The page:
I wondered whether waiting staff were more appreciated in Paris and asked Mark Williamson, the restaurateur behind Willi’s Wine Bar and Macéo close by.

‘I think the novelty of appreciation has worn off quite rapidly, like the appreciation of the garbage collectors and the clapping of nurses. Clients have not changed. They want it all, just as before. The only visible difference being the younger, impoverished – so it seems – clientele who insist on dividing their bills down to the last centime. This can be more time-consuming for us restaurateurs than checking COVID passes and sterilising all the tables.

‘Personally I hate menus that have to be looked at on phones. Total crap and I am unconvinced it will save the planet while people continue to drive around in their tank cars. It’s gadgetry which will inevitably lead to people ordering their meals online and cutting out the middleman.’

Williamson ended with what to me was a novel observation. ‘What has changed is the working from home and the need for meals in the co-working office. This is visible, growing and here to stay. This will require restaurateurs to adapt, favouring those who were brave enough to branch out during COVID-19.’

But there are perhaps three positive consequences of the pandemic that are universal and definitely here to stay.

The first is that ‘premiums’, the amount a restaurateur selling a lease used to demand from any newcomer, have virtually disappeared according to Ted Schama, the MD of Shelley Sandzer, the long-established restaurant agents.

The second is the growing appreciation of outdoor spaces and terraces, a prerequisite that today every restaurateur is demanding before even going to look at a prospective site or development. There are several reasons for this: those able to offer outdoor seating were the first to welcome back customers once restrictions were lifted; global warming is making such places viable for longer in the year; and eating and drinking in the sunshine is one of life’s pleasures, however close the traffic may be. Outdoor seating and drinking will have to remain under the control and legislation of the local authority but the pandemic seems to have lifted the heavy-handed approach of many local authorities that used to be the norm. This seems to have been one of the changes that has been applied in all major cities internationally – although in a recent report by TLT solicitors, the legal situation remains quite unclear.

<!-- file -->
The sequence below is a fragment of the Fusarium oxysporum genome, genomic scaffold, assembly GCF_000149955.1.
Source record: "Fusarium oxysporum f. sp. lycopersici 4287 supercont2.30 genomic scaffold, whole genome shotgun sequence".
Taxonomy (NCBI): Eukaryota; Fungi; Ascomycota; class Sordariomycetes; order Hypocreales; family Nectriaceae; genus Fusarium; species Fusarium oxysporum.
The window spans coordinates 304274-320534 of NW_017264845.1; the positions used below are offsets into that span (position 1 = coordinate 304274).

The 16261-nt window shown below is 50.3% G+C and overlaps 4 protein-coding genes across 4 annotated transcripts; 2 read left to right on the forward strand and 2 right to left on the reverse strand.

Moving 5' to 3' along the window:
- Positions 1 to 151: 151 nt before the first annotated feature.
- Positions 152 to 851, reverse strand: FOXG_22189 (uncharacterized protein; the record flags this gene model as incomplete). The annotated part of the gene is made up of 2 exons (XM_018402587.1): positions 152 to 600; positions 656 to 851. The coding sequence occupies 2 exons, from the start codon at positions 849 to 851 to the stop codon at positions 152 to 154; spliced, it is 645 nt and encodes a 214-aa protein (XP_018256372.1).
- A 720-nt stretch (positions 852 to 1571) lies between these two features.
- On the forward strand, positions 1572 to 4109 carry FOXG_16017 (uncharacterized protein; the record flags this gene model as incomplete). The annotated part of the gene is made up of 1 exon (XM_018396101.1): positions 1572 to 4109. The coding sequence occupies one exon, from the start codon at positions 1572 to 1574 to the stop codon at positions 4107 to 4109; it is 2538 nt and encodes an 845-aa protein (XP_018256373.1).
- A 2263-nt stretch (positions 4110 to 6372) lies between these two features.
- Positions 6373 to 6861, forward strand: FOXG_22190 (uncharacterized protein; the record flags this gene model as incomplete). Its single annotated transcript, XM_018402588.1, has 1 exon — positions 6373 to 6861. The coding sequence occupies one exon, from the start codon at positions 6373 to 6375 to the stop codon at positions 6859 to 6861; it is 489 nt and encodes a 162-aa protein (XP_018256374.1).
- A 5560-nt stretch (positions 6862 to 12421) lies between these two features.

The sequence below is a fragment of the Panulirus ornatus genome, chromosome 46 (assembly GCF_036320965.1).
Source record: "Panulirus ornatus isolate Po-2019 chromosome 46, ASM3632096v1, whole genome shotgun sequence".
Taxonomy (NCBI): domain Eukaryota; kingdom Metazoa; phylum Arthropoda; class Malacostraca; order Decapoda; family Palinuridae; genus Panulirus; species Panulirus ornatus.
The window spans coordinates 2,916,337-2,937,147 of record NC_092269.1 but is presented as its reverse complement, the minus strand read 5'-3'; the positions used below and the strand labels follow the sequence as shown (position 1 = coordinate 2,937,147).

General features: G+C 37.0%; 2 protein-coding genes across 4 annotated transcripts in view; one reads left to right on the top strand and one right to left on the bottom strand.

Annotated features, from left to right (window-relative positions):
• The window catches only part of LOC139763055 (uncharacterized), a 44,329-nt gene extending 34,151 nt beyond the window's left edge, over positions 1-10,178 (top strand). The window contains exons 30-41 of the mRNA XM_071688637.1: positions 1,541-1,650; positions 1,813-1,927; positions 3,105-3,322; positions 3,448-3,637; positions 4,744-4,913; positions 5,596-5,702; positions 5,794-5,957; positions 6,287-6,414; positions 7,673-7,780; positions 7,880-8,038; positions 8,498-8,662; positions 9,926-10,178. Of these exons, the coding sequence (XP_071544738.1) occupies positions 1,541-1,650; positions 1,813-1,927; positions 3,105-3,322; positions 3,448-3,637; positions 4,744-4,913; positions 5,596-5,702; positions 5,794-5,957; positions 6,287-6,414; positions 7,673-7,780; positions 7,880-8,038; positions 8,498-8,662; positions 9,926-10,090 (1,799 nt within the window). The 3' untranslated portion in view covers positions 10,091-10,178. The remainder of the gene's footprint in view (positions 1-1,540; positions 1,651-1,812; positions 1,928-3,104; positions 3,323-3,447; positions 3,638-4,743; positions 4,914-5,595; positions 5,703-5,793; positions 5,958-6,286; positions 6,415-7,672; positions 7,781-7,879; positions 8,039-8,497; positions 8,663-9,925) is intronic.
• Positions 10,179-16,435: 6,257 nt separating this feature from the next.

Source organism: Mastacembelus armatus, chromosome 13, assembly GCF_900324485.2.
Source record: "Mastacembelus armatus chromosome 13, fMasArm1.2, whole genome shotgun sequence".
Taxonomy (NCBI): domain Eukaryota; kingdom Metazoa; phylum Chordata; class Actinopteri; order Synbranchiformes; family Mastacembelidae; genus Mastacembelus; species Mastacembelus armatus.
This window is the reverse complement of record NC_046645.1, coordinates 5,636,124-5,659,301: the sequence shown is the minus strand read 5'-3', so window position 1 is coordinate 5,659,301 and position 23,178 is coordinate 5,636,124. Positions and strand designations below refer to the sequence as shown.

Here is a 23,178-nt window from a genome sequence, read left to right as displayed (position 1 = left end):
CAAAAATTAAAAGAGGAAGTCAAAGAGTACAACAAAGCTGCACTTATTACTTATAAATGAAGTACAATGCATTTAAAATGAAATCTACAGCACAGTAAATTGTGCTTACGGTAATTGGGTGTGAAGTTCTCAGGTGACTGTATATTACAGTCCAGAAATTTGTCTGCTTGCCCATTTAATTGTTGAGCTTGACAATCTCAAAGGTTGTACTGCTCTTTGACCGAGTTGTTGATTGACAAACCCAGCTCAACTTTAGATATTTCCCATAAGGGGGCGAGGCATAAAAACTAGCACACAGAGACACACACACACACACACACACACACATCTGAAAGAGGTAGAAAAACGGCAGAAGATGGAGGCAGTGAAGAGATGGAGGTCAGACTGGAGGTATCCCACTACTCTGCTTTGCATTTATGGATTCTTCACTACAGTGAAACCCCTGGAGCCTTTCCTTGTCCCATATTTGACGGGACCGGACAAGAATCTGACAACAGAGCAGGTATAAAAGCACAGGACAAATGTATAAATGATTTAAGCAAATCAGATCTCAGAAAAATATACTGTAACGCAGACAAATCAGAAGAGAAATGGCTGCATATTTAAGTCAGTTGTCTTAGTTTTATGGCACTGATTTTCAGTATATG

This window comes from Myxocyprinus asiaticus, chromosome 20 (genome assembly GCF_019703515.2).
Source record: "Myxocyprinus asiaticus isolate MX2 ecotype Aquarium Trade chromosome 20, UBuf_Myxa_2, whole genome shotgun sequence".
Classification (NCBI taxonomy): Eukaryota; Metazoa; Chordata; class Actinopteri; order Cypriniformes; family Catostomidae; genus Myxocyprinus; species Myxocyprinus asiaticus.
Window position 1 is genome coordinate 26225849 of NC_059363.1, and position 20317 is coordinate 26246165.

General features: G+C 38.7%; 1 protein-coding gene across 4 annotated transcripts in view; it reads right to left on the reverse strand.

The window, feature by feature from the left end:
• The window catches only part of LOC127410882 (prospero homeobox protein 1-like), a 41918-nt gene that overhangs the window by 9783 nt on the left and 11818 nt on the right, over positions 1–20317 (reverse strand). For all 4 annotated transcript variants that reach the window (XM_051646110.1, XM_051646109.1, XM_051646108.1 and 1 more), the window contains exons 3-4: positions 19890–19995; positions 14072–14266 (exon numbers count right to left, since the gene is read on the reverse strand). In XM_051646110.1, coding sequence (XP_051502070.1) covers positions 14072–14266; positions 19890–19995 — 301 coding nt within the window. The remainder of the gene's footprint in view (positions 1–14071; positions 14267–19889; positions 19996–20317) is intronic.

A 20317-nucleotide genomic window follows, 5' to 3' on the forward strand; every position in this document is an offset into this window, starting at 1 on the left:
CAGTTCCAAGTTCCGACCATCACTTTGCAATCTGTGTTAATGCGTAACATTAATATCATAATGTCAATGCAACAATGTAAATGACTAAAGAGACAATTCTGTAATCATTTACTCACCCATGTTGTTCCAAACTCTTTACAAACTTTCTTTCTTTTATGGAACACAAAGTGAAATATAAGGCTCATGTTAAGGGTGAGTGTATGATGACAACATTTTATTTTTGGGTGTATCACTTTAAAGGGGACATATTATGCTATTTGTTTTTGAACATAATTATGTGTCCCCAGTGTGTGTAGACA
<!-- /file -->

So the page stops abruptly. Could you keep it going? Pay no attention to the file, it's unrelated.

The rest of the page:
The final change is that, while international travel has been restricted, leading to a reduction in the number of overseas visitors in many restaurants, this loss has been offset by the growing number of local customers, unable to travel, who have chosen to spend their money in our restaurants. One of the most lamented consequences of the lockdown hastily imposed before Christmas 2021 was that, in the absence of Christmas celebrations the year before, many were looking to spend in style. But this was not to be the case, sadly.

An immediate consequence of this has been that trading in the period mid January to the end of March 2022 has been much stronger than anticipated and certainly considerably stronger than normal for this time of year. Customers have enjoyed restaurants in lieu of overseas travel and restaurateurs hope that when the anticipated higher cost of living may reduce local custom, the demand will be taken up by overseas visitors. As I have said many times before, the essential prerequisite for a successful restaurateur is to be a born optimist.

Image by Anastasiia Chepinska courtesy of Unsplash.